//------------------------------------------------------------------------
// Description: This function is the event handler for Add Details
// button which adds empty task rows to the editor
// corresponding to detailed tasks of the selected task.
// Input: None
// Output: None
// Preconditions: glo_EditorManager cannot be null.
// Postconditions: None
// Security: None
// Algorithm:
// 1 if preconditions are not met, return.
// 2 call glo_EditorManager.addDetailTasks( ).
//////////////////////////////////////////////////////////////////////////
 function fglo_addDetailTasks( ) {
  fglo_PrintDebug(“fglo_addDetailTasks( )”);
  if (glo_EditorManager == null) {
     return;
  }
  glo_EditorManager.addDetailTasks( );
}
//////////////////////////////////////////////////////////////////////////
// Global Function: fglo_submitAssignment( )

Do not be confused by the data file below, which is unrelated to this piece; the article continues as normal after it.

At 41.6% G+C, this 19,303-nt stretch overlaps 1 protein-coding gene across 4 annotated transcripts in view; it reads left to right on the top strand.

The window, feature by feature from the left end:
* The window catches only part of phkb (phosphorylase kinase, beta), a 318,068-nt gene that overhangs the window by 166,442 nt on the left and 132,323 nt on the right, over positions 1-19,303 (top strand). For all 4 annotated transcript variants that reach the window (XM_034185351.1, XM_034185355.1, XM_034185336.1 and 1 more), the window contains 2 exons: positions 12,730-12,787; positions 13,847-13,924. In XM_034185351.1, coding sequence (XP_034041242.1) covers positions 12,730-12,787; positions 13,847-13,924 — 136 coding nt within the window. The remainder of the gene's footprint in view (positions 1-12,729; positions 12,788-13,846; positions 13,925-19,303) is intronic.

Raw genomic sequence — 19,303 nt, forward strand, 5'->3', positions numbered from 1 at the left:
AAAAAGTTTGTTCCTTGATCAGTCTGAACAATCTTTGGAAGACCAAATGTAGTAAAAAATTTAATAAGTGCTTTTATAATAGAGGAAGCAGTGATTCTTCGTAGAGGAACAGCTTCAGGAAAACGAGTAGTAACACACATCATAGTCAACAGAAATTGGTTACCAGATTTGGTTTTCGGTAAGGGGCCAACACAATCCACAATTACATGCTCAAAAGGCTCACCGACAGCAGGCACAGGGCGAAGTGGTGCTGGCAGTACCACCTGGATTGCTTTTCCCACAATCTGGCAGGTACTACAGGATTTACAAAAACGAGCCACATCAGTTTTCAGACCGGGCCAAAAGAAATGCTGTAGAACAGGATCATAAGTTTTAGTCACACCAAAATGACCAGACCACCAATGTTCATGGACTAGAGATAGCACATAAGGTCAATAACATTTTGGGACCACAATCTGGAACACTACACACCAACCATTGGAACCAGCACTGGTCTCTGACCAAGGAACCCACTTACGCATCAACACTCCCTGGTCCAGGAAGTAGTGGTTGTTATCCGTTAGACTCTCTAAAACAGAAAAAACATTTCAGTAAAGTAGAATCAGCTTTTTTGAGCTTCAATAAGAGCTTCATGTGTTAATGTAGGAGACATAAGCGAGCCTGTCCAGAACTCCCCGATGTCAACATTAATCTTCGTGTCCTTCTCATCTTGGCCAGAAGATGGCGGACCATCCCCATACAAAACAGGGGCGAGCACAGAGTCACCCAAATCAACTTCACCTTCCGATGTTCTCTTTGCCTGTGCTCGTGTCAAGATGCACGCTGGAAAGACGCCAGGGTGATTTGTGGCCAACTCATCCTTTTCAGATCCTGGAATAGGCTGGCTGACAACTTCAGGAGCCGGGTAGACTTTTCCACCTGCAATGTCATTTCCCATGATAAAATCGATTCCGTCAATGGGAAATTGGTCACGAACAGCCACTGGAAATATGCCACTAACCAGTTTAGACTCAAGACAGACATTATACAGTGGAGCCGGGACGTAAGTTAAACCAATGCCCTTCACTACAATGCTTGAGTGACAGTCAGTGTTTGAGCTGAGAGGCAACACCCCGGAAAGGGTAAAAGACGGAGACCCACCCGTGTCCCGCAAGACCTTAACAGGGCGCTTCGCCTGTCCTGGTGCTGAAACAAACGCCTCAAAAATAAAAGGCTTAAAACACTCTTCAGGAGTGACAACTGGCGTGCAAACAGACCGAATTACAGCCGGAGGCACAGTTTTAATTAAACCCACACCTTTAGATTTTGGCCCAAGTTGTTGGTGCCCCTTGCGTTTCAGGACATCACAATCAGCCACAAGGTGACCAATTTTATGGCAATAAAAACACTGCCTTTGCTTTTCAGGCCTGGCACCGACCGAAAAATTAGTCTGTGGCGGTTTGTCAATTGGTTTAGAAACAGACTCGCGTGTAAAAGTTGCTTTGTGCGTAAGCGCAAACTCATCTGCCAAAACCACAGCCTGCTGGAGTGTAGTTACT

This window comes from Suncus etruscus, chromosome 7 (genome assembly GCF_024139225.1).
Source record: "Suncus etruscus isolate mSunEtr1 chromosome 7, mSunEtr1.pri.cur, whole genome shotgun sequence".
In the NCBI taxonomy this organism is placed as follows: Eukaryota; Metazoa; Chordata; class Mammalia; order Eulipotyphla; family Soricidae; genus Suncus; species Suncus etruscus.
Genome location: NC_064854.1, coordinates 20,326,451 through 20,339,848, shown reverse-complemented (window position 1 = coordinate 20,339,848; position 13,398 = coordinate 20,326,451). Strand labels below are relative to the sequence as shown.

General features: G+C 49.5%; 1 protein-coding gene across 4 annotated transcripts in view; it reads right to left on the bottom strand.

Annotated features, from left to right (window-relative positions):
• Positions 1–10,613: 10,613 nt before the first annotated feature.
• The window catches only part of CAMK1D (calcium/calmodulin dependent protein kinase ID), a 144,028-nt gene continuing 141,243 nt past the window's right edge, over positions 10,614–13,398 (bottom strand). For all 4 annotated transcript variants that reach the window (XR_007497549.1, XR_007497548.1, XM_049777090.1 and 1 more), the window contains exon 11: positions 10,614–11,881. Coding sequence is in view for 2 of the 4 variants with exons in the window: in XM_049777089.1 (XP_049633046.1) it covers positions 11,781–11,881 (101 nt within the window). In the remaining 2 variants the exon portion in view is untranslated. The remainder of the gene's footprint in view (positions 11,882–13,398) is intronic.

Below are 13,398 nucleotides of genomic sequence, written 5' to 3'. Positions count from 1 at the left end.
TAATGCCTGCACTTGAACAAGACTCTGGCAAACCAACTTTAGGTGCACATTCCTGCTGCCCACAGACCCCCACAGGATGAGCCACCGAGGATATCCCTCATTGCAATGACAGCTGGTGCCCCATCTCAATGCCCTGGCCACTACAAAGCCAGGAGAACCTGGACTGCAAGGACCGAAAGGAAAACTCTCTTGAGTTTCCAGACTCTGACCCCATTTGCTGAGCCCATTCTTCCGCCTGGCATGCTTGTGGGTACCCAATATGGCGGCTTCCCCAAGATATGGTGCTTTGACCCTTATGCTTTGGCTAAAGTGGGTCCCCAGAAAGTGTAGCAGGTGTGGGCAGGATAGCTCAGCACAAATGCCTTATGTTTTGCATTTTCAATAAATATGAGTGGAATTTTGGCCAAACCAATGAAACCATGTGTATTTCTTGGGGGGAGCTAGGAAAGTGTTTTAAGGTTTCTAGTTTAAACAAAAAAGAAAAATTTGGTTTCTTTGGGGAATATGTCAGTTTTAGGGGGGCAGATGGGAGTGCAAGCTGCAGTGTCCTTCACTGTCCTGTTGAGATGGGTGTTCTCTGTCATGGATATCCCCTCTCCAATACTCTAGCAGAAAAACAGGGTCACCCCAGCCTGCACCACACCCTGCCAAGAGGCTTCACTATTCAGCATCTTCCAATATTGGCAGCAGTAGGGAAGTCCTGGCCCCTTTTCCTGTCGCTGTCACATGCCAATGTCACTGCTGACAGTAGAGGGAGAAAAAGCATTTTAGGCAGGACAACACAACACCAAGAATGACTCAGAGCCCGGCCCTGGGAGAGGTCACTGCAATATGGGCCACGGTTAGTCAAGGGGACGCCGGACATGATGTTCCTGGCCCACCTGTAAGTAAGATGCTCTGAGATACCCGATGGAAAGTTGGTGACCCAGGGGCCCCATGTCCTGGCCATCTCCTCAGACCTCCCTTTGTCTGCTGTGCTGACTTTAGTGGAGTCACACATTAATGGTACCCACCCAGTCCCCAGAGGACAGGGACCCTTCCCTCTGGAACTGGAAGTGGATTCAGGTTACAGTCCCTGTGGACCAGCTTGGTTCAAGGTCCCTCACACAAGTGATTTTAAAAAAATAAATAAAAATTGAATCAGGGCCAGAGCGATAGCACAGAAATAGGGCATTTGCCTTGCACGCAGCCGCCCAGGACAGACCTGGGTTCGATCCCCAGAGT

//------------------------------------------------------------------------
// Description: This function is the onsubmit event handler when the
// Finish button is selected for posting the task assignment.
// Input: None
// Output: bool indiciating if the task assignment is valid.
// Preconditions: glo_EditorManager cannot be null.
// Postconditions: None
// Security: None
// Algorithm:
// 1 if preconditions are not met, return false.
// 2 return glo_EditorManager.submitAssignment( ).
//////////////////////////////////////////////////////////////////////////
 function fglo_submitAssignment( ) {
  fglo_PrintDebug(“fglo_submitAssignment( )”);
  if (glo_EditorManager == null) {
     return false;
  }